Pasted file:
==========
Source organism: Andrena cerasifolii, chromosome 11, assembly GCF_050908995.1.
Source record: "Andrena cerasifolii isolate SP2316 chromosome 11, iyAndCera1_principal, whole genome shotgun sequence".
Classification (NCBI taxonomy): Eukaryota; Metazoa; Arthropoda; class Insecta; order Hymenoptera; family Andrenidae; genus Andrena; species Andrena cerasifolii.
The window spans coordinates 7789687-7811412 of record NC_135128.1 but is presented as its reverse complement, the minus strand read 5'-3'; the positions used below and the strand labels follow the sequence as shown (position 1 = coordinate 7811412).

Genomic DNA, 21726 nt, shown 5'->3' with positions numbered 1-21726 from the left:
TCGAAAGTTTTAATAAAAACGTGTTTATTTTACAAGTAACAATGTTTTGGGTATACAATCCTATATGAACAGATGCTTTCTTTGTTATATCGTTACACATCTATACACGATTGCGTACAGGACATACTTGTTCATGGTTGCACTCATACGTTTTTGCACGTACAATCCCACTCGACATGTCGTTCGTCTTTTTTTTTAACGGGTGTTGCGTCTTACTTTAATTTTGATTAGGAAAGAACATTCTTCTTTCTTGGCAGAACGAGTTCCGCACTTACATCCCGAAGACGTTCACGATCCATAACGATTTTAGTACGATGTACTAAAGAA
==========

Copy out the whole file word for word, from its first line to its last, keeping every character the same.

Source organism: Andrena cerasifolii, chromosome 11, assembly GCF_050908995.1.
Source record: "Andrena cerasifolii isolate SP2316 chromosome 11, iyAndCera1_principal, whole genome shotgun sequence".
Classification (NCBI taxonomy): Eukaryota; Metazoa; Arthropoda; class Insecta; order Hymenoptera; family Andrenidae; genus Andrena; species Andrena cerasifolii.
The window spans coordinates 7789687-7811412 of record NC_135128.1 but is presented as its reverse complement, the minus strand read 5'-3'; the positions used below and the strand labels follow the sequence as shown (position 1 = coordinate 7811412).

Genomic DNA, 21726 nt, shown 5'->3' with positions numbered 1-21726 from the left:
TCGAAAGTTTTAATAAAAACGTGTTTATTTTACAAGTAACAATGTTTTGGGTATACAATCCTATATGAACAGATGCTTTCTTTGTTATATCGTTACACATCTATACACGATTGCGTACAGGACATACTTGTTCATGGTTGCACTCATACGTTTTTGCACGTACAATCCCACTCGACATGTCGTTCGTCTTTTTTTTTAACGGGTGTTGCGTCTTACTTTAATTTTGATTAGGAAAGAACATTCTTCTTTCTTGGCAGAACGAGTTCCGCACTTACATCCCGAAGACGTTCACGATCCATAACGATTTTAGTACGATGTACTAAAGAA